On the other hand, the female voice is a little bit more squirrelly to pin down.

We want women to sound like women
…but the lightness inherent in many female voices can too easily lend to women donning a faux opera voice to ascend to higher notes. Those lighter sounds may sound more feminine but it certainly does not sound natural. For singers older than 30 as well, this lighter sound often does not adequately reflect how they feel as women either, which is a complaint I often encounter from those looking to improve their voices.

With heavier female voices, or those who are singing more aggressive music, the tendency is then to sit even harder and heavier into their chest voice. As such, their approach and sound becomes far more like that of a male singer. While this avoids the lighter end of the spectrum, this leaves women singing and sounding like men. It becomes over-masculinised, and rarely sounds as good as it otherwise could.

Neither are optimal solutions. We want men to sound like men, and women to sound like women. We want it to be a natural sound, one that is clearly feminine but womanly in character.

3. The first and second bridge

This one is a little bit more technical, but you don’t need to absorb the minutia.

When men leave chest voice to ascend into their head voice, they do so at the first bridge, at E4 (E above middle C). This can be more challenging for men than women, as explained by the reasons above. Their second bridge is at the A4 above that. That’s only 5 semitones difference, and there’s only really one note in the middle that sits clearly away from the first and the second bridge.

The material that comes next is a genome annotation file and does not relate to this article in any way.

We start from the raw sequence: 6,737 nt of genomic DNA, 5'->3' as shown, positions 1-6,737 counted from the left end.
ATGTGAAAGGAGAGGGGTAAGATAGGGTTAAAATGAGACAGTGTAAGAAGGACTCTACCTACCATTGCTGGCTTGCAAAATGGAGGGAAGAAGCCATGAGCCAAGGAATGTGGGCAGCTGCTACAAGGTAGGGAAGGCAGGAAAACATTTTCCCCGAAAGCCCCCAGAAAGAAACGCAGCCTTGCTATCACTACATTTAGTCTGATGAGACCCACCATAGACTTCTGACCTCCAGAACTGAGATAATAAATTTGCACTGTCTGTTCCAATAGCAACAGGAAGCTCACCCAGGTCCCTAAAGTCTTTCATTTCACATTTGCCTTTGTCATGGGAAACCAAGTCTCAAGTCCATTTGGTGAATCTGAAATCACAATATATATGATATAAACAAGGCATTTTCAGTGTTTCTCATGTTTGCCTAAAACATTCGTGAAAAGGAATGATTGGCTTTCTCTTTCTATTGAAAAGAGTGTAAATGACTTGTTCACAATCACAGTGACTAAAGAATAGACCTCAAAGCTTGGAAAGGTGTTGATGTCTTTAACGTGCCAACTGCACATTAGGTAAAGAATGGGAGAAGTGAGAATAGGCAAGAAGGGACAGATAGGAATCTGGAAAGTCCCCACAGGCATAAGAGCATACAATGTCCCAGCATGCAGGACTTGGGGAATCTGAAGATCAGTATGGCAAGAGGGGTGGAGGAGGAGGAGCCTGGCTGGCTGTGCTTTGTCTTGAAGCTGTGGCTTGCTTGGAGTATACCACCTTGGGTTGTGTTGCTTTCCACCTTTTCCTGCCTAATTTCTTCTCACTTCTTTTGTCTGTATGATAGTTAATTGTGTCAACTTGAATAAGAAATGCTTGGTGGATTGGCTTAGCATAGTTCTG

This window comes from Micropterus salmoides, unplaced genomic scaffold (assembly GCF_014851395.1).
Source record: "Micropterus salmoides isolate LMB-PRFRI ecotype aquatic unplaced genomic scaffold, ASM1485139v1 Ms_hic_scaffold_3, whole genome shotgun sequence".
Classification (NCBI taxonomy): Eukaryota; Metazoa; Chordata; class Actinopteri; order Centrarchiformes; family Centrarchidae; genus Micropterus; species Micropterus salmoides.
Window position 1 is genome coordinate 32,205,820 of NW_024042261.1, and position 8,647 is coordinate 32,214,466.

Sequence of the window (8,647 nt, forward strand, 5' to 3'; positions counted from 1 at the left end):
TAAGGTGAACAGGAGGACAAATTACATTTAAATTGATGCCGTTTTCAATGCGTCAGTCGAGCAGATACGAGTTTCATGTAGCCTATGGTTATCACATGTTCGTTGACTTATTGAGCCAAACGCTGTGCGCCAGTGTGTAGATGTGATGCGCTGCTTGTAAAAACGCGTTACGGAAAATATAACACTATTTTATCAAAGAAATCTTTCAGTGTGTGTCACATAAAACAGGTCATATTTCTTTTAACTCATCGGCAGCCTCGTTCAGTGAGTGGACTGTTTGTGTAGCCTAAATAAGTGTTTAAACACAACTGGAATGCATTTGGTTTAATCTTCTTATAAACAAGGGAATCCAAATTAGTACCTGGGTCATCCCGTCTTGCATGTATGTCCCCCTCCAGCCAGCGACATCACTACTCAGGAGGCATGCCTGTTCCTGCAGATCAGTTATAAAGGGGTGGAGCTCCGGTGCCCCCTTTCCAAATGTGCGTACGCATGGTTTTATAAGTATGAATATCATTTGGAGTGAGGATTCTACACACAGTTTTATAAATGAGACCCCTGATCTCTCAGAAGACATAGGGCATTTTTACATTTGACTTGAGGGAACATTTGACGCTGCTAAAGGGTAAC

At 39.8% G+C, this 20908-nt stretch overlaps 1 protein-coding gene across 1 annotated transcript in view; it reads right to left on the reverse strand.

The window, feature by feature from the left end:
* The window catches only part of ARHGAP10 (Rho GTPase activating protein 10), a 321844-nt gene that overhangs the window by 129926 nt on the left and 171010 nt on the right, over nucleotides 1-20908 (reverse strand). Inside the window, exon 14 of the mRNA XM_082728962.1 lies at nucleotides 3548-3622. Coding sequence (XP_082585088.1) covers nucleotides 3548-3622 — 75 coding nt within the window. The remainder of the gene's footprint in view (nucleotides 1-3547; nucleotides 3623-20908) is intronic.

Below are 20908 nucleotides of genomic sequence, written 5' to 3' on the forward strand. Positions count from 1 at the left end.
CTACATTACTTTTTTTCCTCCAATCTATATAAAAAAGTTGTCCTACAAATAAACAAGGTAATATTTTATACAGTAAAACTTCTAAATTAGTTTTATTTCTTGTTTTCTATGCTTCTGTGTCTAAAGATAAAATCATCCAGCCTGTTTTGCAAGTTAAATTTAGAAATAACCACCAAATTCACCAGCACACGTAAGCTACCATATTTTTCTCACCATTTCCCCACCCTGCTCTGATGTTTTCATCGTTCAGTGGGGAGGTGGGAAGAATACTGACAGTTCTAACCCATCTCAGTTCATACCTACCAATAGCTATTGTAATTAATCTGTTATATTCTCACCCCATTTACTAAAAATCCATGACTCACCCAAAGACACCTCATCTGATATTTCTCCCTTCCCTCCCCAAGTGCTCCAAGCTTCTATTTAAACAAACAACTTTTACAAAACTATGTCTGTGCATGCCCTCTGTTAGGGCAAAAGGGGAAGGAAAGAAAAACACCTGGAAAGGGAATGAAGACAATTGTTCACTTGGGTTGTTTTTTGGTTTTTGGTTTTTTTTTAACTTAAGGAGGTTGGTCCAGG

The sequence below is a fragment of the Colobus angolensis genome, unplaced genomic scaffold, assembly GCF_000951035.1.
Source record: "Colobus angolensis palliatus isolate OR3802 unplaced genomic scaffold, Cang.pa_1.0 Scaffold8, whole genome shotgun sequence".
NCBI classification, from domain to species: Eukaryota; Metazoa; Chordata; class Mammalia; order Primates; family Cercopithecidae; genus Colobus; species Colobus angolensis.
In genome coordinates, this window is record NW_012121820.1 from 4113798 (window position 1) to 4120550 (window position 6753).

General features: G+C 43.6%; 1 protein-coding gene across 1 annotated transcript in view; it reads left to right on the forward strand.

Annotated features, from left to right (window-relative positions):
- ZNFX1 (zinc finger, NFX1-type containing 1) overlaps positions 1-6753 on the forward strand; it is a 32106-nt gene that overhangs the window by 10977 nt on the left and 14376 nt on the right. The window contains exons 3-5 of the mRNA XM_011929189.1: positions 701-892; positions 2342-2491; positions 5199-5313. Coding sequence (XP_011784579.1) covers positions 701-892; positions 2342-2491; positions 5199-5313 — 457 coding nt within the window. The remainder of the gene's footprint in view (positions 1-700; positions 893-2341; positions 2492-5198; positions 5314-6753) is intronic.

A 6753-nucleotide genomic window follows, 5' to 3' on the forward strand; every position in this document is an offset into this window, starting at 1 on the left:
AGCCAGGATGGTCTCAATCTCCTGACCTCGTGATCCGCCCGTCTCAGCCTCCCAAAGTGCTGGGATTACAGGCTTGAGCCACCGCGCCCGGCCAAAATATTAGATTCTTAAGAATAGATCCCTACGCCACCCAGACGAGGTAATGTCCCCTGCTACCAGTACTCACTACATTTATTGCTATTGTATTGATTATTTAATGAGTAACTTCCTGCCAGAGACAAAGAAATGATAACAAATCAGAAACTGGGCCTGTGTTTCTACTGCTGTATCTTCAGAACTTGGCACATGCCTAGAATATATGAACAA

When women leave chest voice, they do so at their first bridge, which is at A4 (same as the male first bridge). However, their second bridge is at E5 above that. That’s 7 semitones difference, and there’s 3 notes in the middle that sit clearly away from the first and second bridge.

Getting women out of chest voice is relatively easy. Getting them up to knocking on the door of their second bridge is relatively forthcoming also. But because there’s (comparatively) so much range between their first and second bridge, it can often make it very hard for women’s voices to accept the transition into the second bridge. They get to linger and enjoy a transition-free area above their first bridge, so learning to dive back into transitioning again above that range is physiologically hard.

In contrast, men have it relatively hard for accessing their second bridge. A lot has to change very very quickly, which is initially quite difficult to swallow. However, because first bridge doesn’t unlock the same kind of transition-free range for men as it does for women, male singers have no choice but to accept the rapid need for change over a narrow range.

In some regards, being given a “make it 100% or fail completely” ultimatum by your voice makes it easier for men to accept such changes. But for women, a relative low barrier to entry into their first bridge, plus extra free range immediately after, often underprepares female singers for the nature of the transition at the second bridge. As such, things can developmentally slow down for some women around their second bridge.

Closing: Men’s and women’s voices are different

Way to state the obvious there Mark! But the chief reason I want to point this out is this: although we all have to observe the same transitions in the voice, and solve the same problems, a couple of subtle parameter changes make the process very different feeling for male vs female singers.

If you’re a woman who feels like they aren’t getting the best out of their voice, feel free to book yourself in via our booking form, and we can help you out with that.